WorldCat Identities

Krell, Robert

Overview
Works: 59 works in 103 publications in 2 languages and 2,306 library holdings
Genres: Bibliography  Bibliographies  Biography  Personal narratives  Criticism, interpretation, etc  Conference papers and proceedings  Personal narratives‡vJewish  Autobiographies  History 
Roles: Editor, Author, Other, Interviewee
Publication Timeline
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Most widely held works about Robert Krell
 
Most widely held works by Robert Krell
The psychological and medical effects of concentration camps and related persecutions on survivors of the Holocaust : a research bibliography by Leo Eitinger( )

13 editions published between 1985 and 2014 in English and German and held by 828 WorldCat member libraries worldwide

Research into various aspects of the Holocaust has escalated in recent years just as the ranks of survivor-subjects are rapidly diminishing. All documents contributing in any way to the knowledge of psychological and medical consequences have been included in this bibliography. Materials are drawn from psychological, psychiatric, and social work literature and from personal accounts. Inaddition to printed books and articles, references are made to manuscripts which are housed at one of the three centres where major libraries of this kind exist. The bibliography contains titles in English, French, Polish, Dutch, and German, as well as a number of other languages. The major topics are: 1. Direct observations of, and direct reactions to, the concentration camp during imprisonment and immediately after liberation. 2. Compensation and rehabilitation. 3. Physical and psychological results. 4. Children as survivors. 5. The second generation
Genocide, a critical bibliographic review by Israel W Charny( Book )

in English and held by 583 WorldCat member libraries worldwide

Medical and psychological effects of concentration camps on Holocaust survivors by Robert Krell( Book )

13 editions published between 1997 and 2018 in English and held by 237 WorldCat member libraries worldwide

"This unique research bibliography is offered in honor of Leo Eitinger of Oslo, Norway. Dr. Eitinger fled to Norway in 1939, at the start of the World War II. He was caught and deported to Auschwitz, where, among others, he operated on Elie Wiesel who has written the foreword to this volume. After the war, Eitinger became a pioneering researcher on a subject from which many shied away. His contributions to understanding of the experience of massive psychological trauma have inspired others to do similar work. His many books and papers are listed in this special volume of the acclaimed bibliographic series edited by Israel W. Charny of The Institute on the Holocaust and Genocide in Jerusalem. In order to acquaint users of this bibliography with the topic, two introductory articles are offered. The first is titled "Survivors and Their Families" and deals with the impact of the Holocaust on individuals. The second, "Psychiatry and the Holocaust," examines the general impact of the Holocaust on the field of psychiatry. Robert Krell writes that in general the psychiatric literature has reflected critically on the survivor due to preconceived notions held by many mental health professionals. For many years, the exploration of victims' psychopathology obscured the remarkable adaptation made by some survivors. The problems experienced by survivors and possible approaches to treatment were entirely absent from mainstream psychiatric textbooks such as the Comprehensive Textbook of Psychiatry throughout the 1960s and 1970s. Fifty years of observations about survivors of the concentration camps and other survivors of the Holocaust (in hiding, as partisans, in slave labor camps) has provided a new body of medical and psychiatric literature. This comprehensive bibliography contains a plethora of references to significant pieces of literature regarding the Holocaust and its effects on survivors. It will be of inestimable value to physicians, psychiatrists, psychologists, and social workers, along with historians, sociologists, and Holocaust studies specialists."--Provided by publisher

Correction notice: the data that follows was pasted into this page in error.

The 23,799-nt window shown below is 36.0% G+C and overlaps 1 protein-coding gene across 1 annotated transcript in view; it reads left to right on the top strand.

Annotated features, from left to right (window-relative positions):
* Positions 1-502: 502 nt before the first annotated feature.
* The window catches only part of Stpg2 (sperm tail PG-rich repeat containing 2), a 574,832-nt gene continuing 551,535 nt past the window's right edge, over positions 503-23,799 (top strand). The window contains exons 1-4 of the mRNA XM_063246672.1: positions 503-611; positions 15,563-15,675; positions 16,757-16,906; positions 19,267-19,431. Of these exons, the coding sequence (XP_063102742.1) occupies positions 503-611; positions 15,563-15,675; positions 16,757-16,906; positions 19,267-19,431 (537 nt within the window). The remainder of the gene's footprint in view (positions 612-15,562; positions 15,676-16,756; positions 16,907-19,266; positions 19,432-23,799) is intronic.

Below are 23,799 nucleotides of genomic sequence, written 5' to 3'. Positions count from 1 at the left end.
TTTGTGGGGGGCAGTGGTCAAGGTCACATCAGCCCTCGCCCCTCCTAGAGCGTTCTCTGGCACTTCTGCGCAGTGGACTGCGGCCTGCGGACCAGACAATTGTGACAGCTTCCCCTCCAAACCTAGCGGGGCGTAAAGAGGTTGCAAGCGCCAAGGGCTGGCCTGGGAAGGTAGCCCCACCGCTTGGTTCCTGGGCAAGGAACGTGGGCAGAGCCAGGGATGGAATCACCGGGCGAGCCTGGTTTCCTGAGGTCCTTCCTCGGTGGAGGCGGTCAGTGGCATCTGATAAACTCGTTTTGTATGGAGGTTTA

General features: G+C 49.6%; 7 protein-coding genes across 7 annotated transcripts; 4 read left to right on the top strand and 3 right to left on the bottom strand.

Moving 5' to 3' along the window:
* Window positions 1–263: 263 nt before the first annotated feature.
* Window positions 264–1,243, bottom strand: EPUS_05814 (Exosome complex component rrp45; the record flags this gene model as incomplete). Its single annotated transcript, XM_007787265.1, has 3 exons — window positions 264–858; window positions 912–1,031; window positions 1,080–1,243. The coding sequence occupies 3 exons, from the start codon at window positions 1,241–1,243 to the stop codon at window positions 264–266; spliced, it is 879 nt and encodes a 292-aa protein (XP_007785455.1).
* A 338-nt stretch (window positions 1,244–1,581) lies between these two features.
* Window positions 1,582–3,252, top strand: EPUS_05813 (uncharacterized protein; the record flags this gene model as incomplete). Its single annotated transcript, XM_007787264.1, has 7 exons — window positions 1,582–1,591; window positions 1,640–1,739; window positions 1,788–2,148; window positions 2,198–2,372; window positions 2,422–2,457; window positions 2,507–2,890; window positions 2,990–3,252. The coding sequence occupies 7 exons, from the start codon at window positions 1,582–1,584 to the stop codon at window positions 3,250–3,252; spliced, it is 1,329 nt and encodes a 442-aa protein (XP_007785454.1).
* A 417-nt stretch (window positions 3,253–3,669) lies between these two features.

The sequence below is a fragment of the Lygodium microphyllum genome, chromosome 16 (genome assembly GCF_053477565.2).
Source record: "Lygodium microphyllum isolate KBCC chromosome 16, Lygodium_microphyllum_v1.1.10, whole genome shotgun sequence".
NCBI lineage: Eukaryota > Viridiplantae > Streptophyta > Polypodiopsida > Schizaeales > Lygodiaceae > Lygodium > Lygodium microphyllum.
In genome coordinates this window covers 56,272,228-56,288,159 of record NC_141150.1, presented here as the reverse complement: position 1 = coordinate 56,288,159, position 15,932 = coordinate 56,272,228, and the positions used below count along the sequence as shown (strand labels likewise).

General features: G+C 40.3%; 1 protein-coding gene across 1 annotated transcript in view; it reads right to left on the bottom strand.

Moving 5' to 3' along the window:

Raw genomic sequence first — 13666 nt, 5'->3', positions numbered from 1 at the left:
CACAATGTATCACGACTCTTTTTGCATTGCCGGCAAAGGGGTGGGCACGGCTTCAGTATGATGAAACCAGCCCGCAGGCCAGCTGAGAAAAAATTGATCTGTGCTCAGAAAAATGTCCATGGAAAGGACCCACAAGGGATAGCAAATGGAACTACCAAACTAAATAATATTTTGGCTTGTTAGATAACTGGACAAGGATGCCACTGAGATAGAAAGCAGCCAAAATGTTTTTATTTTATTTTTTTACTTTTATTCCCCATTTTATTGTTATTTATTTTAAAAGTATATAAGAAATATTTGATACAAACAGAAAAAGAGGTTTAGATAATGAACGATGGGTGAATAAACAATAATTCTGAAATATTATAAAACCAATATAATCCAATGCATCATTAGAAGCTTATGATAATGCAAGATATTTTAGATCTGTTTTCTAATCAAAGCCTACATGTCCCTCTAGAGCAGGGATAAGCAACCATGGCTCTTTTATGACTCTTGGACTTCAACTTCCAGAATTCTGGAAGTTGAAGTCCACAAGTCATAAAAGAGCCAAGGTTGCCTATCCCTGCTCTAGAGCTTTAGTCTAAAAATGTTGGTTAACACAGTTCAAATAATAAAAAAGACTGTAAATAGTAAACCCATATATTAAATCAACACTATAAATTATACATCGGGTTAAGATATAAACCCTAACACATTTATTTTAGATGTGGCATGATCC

And life is changed forever : Holocaust childhoods remembered( Book )

1 edition published in 2006 in English and held by 231 WorldCat member libraries worldwide

Today's priorities in mental health : children and families--needs, rights, and action( Book )

9 editions published between 1980 and 1981 in English and held by 151 WorldCat member libraries worldwide

The children of Buchenwald : child survivors of the Holocaust and their post-war lives by Judith Hemmendinger( Book )

3 editions published in 2000 in English and held by 120 WorldCat member libraries worldwide

Today's Priorities in Mental Health : Children and Families - Needs, Rights and Action by Stuart H Fine( )

2 editions published between 1980 and 1981 in English and held by 46 WorldCat member libraries worldwide

Two themes seem to emerge repeatedly when reading through this volume. One is 'consensus' and the other is 'search'. There was a strong consensus during the Congress that children and families were the major and foremost concern of all present, regardless of their geographic origin or professional background. This concern was often expressed in terms of commitment to or as goal for the international mental health movement for the years to come. The second theme, 'search', represents an effort to translate this concern into activities: search for concrete, immediate goals, for ways and means of translating into actual programs and projects, for interested people to carry on the work and better ways to train them to do the work well, for ways to obtain support, and lastly, search for ways of coordinating efforts of people in different parts of the world. All these and other matters are taken up in the discussions in this volume. The complexity of problems encountered in a rapidly changing world and the diversity of resources available in different parts of the world, make the task of searching difficult and sometimes confusing. In spite of the earnest efforts made, the results may be inconclusive and some of those pro posed can be regarded only as hypotheses or ideas for experimentation
Messages and memories : reflections on child survivors of the Holocaust( Book )

4 editions published between 1999 and 2001 in English and held by 36 WorldCat member libraries worldwide

Psychological reverberations of the Holocaust in the lives of child survivors by Robert Krell( Book )

2 editions published between 1997 and 2002 in English and held by 21 WorldCat member libraries worldwide

Child Holocaust survivors : memories and reflections by Robert Krell( Book )

1 edition published in 2007 in English and held by 16 WorldCat member libraries worldwide

Memoiries : sounds from silence by Robert Krell( Book )

2 editions published in 2016 in English and held by 3 WorldCat member libraries worldwide